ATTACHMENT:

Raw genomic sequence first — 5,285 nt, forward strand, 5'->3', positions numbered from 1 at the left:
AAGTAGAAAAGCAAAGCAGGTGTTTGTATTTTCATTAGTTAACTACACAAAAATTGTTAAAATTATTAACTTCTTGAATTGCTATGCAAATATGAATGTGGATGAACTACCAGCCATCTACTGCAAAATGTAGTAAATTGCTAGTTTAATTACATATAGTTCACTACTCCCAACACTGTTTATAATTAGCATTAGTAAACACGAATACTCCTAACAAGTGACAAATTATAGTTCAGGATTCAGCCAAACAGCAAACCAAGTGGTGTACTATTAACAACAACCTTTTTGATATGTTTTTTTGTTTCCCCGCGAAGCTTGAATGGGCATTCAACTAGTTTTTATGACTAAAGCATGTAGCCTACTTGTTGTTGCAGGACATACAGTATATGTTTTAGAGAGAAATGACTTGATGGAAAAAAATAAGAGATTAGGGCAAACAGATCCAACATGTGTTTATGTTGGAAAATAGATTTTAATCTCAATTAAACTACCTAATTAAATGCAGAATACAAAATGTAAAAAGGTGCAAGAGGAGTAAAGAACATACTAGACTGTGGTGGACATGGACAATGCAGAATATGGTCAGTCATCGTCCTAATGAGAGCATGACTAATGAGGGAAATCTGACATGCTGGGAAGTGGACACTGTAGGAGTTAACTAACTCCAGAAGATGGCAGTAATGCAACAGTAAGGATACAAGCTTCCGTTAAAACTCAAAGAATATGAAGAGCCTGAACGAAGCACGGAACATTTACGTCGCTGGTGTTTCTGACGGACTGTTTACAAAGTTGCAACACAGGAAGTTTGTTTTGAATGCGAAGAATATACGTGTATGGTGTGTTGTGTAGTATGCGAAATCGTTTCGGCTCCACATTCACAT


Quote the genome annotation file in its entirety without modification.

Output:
Raw genomic sequence first — 5,285 nt, forward strand, 5'->3', positions numbered from 1 at the left:
AAGTAGAAAAGCAAAGCAGGTGTTTGTATTTTCATTAGTTAACTACACAAAAATTGTTAAAATTATTAACTTCTTGAATTGCTATGCAAATATGAATGTGGATGAACTACCAGCCATCTACTGCAAAATGTAGTAAATTGCTAGTTTAATTACATATAGTTCACTACTCCCAACACTGTTTATAATTAGCATTAGTAAACACGAATACTCCTAACAAGTGACAAATTATAGTTCAGGATTCAGCCAAACAGCAAACCAAGTGGTGTACTATTAACAACAACCTTTTTGATATGTTTTTTTGTTTCCCCGCGAAGCTTGAATGGGCATTCAACTAGTTTTTATGACTAAAGCATGTAGCCTACTTGTTGTTGCAGGACATACAGTATATGTTTTAGAGAGAAATGACTTGATGGAAAAAAATAAGAGATTAGGGCAAACAGATCCAACATGTGTTTATGTTGGAAAATAGATTTTAATCTCAATTAAACTACCTAATTAAATGCAGAATACAAAATGTAAAAAGGTGCAAGAGGAGTAAAGAACATACTAGACTGTGGTGGACATGGACAATGCAGAATATGGTCAGTCATCGTCCTAATGAGAGCATGACTAATGAGGGAAATCTGACATGCTGGGAAGTGGACACTGTAGGAGTTAACTAACTCCAGAAGATGGCAGTAATGCAACAGTAAGGATACAAGCTTCCGTTAAAACTCAAAGAATATGAAGAGCCTGAACGAAGCACGGAACATTTACGTCGCTGGTGTTTCTGACGGACTGTTTACAAAGTTGCAACACAGGAAGTTTGTTTTGAATGCGAAGAATATACGTGTATGGTGTGTTGTGTAGTATGCGAAATCGTTTCGGCTCCACATTCACAT